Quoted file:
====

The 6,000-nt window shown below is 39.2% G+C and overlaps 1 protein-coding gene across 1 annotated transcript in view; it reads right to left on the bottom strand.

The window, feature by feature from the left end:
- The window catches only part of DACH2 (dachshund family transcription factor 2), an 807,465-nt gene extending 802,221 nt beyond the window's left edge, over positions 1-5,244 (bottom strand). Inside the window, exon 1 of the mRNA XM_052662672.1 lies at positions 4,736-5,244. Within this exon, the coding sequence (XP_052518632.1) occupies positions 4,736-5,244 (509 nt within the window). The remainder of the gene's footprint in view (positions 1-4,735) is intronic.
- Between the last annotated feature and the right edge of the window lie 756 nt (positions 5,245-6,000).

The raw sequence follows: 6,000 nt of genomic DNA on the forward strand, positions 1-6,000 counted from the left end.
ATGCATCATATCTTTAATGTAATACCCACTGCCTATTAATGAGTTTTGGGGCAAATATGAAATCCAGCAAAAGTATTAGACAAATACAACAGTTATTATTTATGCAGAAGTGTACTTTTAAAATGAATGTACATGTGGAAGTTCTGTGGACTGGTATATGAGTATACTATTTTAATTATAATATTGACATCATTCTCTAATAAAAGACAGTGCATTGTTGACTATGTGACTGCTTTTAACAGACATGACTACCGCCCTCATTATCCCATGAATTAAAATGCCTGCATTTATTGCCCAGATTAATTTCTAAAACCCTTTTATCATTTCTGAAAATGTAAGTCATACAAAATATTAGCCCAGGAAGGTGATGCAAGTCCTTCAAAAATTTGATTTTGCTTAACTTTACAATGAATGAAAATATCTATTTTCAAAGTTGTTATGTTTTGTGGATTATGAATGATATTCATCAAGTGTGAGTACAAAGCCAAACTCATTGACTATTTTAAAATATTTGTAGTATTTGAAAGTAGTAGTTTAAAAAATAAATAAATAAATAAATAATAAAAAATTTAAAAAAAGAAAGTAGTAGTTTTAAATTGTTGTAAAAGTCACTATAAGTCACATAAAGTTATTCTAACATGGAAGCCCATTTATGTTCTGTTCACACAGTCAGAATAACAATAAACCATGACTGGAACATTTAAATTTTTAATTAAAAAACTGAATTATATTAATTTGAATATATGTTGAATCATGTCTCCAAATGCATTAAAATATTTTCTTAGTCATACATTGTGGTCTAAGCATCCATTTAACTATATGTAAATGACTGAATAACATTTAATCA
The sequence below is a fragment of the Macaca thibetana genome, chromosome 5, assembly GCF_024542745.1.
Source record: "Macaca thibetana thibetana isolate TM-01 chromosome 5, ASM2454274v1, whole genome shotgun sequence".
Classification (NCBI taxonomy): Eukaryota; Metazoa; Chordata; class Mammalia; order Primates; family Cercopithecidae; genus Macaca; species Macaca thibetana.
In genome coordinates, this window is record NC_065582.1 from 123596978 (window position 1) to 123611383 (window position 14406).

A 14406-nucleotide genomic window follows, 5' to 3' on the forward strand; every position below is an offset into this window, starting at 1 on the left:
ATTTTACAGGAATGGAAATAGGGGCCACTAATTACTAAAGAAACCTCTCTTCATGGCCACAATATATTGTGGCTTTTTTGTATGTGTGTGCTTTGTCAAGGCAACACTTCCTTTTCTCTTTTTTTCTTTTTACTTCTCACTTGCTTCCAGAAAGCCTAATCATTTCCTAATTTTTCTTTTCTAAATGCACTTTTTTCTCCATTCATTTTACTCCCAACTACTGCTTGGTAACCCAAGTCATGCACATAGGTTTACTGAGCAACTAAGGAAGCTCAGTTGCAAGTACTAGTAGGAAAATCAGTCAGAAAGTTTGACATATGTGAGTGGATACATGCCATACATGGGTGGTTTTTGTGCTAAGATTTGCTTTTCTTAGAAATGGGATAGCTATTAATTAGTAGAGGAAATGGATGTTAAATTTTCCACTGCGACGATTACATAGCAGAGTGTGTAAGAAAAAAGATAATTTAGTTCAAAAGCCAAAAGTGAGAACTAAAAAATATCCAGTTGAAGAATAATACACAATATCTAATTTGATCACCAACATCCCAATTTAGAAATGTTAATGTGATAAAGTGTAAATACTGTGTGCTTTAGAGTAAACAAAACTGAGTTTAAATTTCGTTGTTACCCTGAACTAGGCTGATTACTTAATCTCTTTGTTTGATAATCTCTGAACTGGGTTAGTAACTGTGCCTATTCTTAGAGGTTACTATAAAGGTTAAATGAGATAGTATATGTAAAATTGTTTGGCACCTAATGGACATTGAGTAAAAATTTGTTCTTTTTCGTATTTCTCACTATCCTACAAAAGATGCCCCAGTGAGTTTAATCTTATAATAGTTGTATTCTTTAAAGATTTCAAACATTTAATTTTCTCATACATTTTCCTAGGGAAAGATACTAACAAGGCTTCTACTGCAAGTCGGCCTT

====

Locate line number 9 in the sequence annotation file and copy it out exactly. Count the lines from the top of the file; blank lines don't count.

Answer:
Classification (NCBI taxonomy): Eukaryota; Metazoa; Chordata; class Mammalia; order Primates; family Cercopithecidae; genus Macaca; species Macaca thibetana.